Maintaining a home comes with plenty of rewards, but also plenty of bills, from electricity to upkeep to gas for the lawnmower. Following these seven easy tips can help you save some money along the way.
- Reduce your use.
Reducing energy can go so much deeper than just flipping off the switch. With smart technology, you can buy power strips that sense usage of the electronics plugged into it and shut power down completely if not in use. Also switch your lightbulbs to low-energy LED or CFL bulbs. Not only do they save electricity, but they can also last up to 10 years, saving you money on replacements.
- Install a programmable thermostat.
We know that turning the temperature down when we aren’t home can help save money on the energy bill, but remembering to turn it down as we walk out the door can be a hassle. With a programmable thermostat, you can set it and forget it.
- Lower the temperature on the water heater.
Lower the temperature on your water heater to 120 degrees Fahrenheit. At that temperature the heater isn’t constantly running to keep it at a higher temp, everyone in the house can enjoy hot showers, and you don’t have to worry about children accidently burning themselves, which is a potential danger for higher-set heaters.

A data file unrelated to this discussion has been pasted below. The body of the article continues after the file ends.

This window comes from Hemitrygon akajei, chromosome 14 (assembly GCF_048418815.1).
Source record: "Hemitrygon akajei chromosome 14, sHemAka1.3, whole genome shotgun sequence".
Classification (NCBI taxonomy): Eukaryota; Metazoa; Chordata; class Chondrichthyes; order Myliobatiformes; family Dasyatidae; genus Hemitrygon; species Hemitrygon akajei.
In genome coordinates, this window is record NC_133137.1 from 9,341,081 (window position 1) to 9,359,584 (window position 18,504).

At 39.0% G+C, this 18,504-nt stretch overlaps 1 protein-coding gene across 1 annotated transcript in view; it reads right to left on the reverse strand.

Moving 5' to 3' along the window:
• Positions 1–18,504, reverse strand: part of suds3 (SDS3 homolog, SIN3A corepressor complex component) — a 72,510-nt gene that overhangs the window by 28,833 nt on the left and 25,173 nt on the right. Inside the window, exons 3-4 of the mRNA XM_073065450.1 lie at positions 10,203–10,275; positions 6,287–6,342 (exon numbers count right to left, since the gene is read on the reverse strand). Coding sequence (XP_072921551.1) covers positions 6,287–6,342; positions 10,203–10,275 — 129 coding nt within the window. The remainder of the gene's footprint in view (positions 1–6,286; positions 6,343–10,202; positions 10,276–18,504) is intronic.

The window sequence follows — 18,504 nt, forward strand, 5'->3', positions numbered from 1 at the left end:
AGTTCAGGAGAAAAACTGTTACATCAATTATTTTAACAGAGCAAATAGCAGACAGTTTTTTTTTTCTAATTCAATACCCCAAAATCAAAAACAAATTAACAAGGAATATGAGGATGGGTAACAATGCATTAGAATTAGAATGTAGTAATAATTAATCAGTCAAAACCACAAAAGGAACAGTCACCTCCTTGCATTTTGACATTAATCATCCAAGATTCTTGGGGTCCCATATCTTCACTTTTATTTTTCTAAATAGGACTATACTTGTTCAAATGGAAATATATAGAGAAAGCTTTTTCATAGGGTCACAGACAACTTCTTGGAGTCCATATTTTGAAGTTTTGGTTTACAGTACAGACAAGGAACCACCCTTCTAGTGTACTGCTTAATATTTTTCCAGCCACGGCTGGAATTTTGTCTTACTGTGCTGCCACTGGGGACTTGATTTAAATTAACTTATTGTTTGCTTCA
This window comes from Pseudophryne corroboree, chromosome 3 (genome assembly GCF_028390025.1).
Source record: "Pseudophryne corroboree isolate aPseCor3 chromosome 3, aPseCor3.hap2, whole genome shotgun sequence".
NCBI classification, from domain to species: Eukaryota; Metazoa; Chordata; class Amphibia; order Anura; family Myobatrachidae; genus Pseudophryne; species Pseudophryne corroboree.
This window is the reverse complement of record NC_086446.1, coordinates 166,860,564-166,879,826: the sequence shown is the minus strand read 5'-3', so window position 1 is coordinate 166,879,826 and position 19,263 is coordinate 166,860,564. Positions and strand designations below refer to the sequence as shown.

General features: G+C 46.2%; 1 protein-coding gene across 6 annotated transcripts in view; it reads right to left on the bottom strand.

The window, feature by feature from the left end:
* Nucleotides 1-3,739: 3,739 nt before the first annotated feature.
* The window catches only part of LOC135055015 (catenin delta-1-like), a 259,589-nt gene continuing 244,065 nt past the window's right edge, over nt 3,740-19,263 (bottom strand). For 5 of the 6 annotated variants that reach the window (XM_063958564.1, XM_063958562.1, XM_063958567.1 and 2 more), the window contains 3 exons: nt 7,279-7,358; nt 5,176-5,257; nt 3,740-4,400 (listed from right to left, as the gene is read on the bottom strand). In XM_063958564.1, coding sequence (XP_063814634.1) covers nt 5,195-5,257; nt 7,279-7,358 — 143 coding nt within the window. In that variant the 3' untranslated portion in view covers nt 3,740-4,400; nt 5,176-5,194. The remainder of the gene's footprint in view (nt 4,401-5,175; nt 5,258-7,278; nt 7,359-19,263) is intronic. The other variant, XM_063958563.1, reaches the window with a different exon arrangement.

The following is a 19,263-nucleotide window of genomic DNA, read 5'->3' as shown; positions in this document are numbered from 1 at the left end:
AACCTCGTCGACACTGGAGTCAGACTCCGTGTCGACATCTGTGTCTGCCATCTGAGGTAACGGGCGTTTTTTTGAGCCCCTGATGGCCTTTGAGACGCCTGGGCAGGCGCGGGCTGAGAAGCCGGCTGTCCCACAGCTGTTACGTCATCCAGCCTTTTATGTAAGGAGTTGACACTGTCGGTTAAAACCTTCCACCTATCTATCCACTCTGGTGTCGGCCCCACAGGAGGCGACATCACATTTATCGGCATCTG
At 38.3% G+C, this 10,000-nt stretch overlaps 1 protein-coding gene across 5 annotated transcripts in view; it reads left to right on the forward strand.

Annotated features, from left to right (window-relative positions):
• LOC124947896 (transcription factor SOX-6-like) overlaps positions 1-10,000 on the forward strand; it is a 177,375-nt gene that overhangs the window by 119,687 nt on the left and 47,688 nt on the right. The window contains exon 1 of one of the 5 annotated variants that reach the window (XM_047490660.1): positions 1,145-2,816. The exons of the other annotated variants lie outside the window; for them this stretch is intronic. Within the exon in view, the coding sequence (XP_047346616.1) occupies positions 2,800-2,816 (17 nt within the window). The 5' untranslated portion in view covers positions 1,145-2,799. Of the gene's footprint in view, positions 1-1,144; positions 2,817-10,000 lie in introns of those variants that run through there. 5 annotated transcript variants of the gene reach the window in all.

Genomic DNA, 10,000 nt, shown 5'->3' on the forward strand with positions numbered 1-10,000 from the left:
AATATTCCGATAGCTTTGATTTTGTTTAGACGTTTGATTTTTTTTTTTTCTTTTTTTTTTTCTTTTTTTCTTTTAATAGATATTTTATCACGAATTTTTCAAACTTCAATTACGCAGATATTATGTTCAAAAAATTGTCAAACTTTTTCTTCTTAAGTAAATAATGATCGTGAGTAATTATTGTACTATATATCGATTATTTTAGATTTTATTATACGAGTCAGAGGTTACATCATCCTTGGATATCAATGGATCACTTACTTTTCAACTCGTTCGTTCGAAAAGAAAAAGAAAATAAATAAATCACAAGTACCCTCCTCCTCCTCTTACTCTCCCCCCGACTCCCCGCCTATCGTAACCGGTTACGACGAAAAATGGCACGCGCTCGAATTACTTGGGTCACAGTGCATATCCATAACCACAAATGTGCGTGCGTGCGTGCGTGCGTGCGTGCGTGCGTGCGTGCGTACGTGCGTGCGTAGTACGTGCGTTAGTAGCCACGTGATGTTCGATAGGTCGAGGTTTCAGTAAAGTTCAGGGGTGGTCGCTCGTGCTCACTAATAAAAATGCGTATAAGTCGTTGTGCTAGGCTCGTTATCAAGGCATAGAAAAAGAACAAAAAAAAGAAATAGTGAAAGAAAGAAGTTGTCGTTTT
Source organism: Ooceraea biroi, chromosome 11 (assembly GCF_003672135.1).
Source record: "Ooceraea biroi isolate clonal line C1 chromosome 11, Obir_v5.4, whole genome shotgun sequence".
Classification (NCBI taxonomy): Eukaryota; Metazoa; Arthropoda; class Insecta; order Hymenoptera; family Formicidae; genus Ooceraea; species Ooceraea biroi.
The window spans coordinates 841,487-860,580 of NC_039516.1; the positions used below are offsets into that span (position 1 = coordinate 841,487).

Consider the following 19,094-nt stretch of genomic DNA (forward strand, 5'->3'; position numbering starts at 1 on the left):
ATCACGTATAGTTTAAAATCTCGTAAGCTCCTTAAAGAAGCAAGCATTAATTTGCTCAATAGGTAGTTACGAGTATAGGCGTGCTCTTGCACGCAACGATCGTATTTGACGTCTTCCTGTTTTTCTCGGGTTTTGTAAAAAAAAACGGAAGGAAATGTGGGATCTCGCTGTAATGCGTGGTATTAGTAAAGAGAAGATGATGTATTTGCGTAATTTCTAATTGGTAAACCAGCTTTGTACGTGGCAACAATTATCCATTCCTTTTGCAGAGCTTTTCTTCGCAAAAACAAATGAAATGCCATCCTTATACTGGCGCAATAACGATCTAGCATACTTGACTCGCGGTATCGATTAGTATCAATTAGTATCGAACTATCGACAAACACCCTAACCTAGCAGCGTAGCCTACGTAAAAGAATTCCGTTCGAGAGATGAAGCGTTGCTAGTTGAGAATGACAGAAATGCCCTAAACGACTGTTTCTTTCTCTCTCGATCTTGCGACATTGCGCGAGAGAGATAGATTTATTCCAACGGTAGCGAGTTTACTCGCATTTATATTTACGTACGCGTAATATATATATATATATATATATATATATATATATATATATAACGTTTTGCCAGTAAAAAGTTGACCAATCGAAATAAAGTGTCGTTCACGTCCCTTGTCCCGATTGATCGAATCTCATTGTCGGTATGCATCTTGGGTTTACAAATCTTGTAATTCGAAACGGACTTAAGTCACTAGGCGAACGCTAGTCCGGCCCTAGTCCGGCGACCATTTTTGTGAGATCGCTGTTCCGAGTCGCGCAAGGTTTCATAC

- Take advantage of a home energy assessment.
Many energy suppliers offer home energy audits, checking your house for things such as window leaks and efficient lighting, offering quick fixes that can provide cuts to your energy bill.
- Bundle or cut your services.
Do a realistic check of services you use. Do you actually watch all 500 cable channels you are paying for? Lower the bill by cutting services you don’t use. Also, look into bundling the ones you do use to save money. And review your contract each year. Many providers will offer discounts to long-term customers, but only if you call and ask.
- Talk with your insurance provider.
Many insurance companies can get you better rates if you bundle your home and car insurance together. Also, ask your company to review your coverage every few years. A few years without an accident or traffic ticket could mean reduced premiums.
- Learn to DIY.
If you know how to use a hammer or wrench and have access to YouTube, there are tutorials for just about anything to help you do it yourself. Buy some basic tools and learn to do some of the smaller-scale home maintenance yourself instead of calling a professional, and you can save a lot of money on labor.
This article is for informational purposes only. It is not intended to serve as legal, financial, investment or tax advice or indicate that a specific DCU product or service is right for you. For specific advice about your unique circumstances, you may wish to consult a financial professional.